Past-me and future-me.

I have a really terrible memory. I am reminded of this whenever I find myself searching our git repo because I am hoping that someone has written a particular helper function, and I find one, and the author is me, from two years ago.

I think, past-me sure was kind to present-me.

But that's not usually how it goes. Past-me is usually a jerk.

So in an effort to prevent present-me from being a jerk to future-me, I am trying to learn some lessons from past-me's previous jerkiness.

Lesson 1: Programs/classes/files/functions never get smaller, only larger. Whenever I find myself thinking "I wonder if I should break this into two pieces to make it easier to read", the answer is almost always yes. It may not seem so when it's 100 lines of code, but future-me will probably be looking at a 1000-line monstrosity and it'll be a lot harder to peel it apart after another dozen people have modified it. Or even if it was just me: see lesson 2.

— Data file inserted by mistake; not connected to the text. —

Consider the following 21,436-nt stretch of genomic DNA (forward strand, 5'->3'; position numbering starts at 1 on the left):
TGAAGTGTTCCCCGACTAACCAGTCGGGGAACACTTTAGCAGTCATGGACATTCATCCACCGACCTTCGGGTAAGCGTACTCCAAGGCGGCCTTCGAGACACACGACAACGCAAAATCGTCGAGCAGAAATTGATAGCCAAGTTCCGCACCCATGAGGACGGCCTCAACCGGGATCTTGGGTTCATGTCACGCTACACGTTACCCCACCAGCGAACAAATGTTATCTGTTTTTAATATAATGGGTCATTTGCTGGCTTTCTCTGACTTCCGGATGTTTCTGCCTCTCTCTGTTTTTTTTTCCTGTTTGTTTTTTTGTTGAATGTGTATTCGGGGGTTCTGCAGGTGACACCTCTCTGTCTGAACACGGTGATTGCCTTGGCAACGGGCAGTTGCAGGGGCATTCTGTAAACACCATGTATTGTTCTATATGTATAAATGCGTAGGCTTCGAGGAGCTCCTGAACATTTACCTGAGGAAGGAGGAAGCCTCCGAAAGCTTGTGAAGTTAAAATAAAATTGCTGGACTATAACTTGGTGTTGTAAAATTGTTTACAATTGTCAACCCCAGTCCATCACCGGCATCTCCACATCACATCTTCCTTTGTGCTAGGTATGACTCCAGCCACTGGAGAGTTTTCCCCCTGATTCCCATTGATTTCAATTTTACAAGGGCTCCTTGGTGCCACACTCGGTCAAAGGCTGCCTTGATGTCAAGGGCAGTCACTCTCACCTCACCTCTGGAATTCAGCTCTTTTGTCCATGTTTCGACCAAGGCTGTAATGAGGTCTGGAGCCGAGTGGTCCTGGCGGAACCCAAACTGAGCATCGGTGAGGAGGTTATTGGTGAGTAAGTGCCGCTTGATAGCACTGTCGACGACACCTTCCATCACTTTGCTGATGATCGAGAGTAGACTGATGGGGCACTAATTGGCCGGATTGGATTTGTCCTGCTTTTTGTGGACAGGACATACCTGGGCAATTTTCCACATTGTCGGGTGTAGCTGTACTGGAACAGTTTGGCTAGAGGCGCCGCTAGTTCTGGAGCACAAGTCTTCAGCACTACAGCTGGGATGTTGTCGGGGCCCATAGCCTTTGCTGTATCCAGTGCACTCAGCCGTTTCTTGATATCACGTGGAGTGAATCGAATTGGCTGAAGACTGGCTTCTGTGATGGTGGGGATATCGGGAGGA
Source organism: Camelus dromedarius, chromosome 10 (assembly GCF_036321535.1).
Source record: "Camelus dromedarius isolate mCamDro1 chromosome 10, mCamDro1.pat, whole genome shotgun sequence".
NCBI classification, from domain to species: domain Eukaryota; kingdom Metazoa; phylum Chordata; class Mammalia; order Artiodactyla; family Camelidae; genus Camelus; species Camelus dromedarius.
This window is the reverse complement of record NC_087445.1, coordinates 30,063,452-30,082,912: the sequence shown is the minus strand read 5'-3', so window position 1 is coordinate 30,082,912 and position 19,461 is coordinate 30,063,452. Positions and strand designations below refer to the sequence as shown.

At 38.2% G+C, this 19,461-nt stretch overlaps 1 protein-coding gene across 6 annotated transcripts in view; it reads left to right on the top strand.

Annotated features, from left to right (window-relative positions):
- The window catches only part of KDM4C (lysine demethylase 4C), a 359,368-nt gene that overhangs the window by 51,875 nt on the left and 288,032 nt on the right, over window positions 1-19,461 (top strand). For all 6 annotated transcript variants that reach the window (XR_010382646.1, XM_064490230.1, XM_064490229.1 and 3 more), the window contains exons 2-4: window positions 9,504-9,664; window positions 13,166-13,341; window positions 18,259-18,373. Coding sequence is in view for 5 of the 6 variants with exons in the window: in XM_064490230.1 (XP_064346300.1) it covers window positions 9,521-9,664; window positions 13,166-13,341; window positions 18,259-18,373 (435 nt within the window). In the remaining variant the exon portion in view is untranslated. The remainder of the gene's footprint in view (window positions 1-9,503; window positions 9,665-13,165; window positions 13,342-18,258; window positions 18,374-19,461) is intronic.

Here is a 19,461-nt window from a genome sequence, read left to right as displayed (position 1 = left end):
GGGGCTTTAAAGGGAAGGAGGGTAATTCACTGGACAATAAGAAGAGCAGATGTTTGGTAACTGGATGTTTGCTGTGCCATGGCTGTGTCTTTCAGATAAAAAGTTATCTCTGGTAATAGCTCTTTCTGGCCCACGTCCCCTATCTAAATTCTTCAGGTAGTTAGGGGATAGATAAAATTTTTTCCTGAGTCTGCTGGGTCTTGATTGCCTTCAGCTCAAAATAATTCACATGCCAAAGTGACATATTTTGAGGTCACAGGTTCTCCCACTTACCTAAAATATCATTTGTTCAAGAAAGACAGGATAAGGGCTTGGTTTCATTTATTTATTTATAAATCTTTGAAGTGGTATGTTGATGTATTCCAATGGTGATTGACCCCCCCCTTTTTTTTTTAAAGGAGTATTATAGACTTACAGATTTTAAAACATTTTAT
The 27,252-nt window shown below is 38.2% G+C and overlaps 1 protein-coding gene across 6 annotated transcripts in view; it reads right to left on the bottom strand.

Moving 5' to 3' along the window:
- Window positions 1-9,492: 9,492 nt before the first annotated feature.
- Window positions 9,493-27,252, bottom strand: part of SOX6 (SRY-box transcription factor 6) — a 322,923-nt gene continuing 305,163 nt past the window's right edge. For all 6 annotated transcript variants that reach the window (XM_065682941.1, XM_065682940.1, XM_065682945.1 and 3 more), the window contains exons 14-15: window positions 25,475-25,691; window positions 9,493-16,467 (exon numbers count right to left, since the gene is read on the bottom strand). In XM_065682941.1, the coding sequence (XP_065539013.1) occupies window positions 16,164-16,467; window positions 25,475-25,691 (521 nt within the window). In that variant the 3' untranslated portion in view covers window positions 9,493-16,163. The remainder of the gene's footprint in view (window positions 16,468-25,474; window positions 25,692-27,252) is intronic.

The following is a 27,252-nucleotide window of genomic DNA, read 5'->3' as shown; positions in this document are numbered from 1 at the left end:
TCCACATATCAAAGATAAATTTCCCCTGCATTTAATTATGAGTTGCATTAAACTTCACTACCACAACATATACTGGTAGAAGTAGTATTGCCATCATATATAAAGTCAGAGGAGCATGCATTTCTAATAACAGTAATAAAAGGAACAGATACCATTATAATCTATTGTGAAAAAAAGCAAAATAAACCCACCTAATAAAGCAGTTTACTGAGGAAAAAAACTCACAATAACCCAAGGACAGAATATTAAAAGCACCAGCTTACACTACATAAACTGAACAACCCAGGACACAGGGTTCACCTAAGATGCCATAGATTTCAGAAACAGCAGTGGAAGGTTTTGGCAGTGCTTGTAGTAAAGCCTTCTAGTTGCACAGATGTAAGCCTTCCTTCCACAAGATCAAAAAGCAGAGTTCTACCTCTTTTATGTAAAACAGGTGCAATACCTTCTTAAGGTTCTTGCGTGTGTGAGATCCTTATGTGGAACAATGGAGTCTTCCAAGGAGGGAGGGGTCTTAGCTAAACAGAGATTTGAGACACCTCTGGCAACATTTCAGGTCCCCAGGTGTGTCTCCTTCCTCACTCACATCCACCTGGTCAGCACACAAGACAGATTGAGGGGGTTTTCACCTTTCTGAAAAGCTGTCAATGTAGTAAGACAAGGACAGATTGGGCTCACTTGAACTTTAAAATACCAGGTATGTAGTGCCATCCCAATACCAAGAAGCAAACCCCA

Lesson 2: Don't be clever. Have I told you how bad my memory is? I'm sure that past-me was very pleased with himself about a clever bit of code, but present-me looks at that code and has no idea what it does, what magical side-effects it has, or what possessed past-me to write such a thing. So present-me is just going to assume that future-me is not that bright, and write it the simple, understandable way.

Lesson 3: Write more tests. "This is [so simple|too close to the hardware|just a temporary hack], so it's really not worth the bother to write a test." I couldn't possibly count the number of times past-me has stuck me with this nonsense. Just write the test. Your code is never as correct as you think it is, and there's always some hidden dependency on another component (that will eventually change and break your code). Just the fact that a test exists will also encourage the next person to touch the code to extend the test when they extend the code, which is probably reason enough by itself. Present-me looks at the once-simple thing that is now all grown up and wishes so hard that past-me wasn't so naïve.